Unexpected expenses, market fluctuations, or a sudden job loss could leave you financially vulnerable. Here are some tips to help you get ready for your bank account’s rainy days!

Know the difference between a rainy day fund and an emergency fund … but have both! People often use the terms interchangeably, but there are some big differences between a rainy day fund and an emergency fund. A rainy day fund is typically designed to cover a relatively small unexpected cost, like a car repair or minor medical bills. Emergency funds are supposed to help cover expenses that might accumulate during a long period of unemployment or if you experience serious health complications. Both funds are important for preparing for your financial future—it’s never too early to start building them.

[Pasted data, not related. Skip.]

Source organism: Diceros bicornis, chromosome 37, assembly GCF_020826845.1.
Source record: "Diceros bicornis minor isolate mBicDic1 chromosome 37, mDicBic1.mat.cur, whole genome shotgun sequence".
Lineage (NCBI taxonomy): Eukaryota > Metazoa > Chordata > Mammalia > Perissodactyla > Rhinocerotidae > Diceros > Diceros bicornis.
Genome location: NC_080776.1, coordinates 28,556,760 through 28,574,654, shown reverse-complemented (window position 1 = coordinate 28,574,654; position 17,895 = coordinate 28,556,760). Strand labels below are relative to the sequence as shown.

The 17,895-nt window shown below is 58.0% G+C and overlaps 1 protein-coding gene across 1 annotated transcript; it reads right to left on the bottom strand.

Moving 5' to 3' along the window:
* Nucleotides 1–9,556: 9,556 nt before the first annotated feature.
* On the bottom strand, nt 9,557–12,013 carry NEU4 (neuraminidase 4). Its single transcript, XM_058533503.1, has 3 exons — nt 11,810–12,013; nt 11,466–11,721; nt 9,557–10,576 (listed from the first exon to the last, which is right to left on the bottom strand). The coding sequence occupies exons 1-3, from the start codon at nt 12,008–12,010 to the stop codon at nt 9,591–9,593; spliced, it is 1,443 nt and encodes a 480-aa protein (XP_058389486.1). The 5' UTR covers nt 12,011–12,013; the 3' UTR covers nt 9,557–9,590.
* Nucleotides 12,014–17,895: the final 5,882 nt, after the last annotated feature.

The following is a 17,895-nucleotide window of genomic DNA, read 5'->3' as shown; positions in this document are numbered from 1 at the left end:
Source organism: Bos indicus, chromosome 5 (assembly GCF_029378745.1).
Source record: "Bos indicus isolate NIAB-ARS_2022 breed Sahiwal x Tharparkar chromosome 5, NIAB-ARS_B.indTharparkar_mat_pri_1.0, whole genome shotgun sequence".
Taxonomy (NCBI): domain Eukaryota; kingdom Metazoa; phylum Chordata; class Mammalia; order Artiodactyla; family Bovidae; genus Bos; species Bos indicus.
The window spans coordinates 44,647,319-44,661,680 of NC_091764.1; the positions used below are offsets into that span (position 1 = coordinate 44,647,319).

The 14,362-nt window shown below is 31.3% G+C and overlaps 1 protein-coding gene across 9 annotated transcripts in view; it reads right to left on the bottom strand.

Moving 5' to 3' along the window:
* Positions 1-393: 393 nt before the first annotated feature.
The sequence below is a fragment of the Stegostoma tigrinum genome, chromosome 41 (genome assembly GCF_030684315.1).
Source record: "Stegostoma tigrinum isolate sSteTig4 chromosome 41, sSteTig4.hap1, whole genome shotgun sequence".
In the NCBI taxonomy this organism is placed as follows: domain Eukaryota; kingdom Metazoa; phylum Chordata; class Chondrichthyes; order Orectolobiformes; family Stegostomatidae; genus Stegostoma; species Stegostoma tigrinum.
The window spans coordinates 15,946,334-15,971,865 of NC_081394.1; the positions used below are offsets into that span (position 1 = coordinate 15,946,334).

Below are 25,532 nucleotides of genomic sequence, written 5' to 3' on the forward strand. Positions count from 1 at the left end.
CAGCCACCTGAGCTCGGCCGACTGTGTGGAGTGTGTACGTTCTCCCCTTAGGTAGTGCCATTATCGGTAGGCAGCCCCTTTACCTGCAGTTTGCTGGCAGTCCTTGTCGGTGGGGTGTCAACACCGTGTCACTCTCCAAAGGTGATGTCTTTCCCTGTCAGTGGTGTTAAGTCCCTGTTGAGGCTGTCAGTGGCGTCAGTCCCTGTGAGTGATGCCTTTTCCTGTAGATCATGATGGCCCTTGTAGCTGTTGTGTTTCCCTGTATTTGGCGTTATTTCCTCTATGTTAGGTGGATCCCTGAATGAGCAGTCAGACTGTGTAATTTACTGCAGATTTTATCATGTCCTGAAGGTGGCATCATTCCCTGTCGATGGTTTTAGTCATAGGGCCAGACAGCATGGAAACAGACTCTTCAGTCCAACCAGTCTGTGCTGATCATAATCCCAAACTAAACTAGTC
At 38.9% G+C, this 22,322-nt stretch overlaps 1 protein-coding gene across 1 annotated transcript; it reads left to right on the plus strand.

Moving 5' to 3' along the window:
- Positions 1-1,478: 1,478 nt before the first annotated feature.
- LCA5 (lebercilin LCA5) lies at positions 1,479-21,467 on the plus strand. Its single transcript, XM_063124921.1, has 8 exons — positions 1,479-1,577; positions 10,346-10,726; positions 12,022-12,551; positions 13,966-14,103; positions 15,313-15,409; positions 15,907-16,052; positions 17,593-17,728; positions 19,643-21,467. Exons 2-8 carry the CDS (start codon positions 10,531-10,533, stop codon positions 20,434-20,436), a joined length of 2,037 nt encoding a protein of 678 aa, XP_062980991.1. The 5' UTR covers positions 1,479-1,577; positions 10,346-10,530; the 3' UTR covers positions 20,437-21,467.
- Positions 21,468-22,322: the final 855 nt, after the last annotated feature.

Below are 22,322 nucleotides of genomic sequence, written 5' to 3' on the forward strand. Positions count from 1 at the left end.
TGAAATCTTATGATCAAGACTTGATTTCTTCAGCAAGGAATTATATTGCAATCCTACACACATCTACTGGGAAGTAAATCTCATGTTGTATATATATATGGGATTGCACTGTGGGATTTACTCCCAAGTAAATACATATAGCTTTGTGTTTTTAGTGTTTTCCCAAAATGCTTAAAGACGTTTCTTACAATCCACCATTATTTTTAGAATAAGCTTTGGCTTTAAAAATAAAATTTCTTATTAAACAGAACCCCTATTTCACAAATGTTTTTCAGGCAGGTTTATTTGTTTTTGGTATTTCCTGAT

Tackle your debt now. Just because you can manage your debt now doesn’t mean you’ll be able to in the future. Prioritizing debt reduction, especially if you have student loans or credit card debit, can go a long way toward helping you prepare for an unexpected financial emergency. It never hurts to come up with a budget that includes paying down debt and to set a date for when you want to be debt-free!

Learn skills to bolster your employability. One of the worst things that can blindside you is unemployment. That’s why taking steps now to help with a potential future job search can be so important. Look into free online educational resources and classes, and investigate certifications. Those can go a long way towards diversifying your skillset (and can look great on a resume).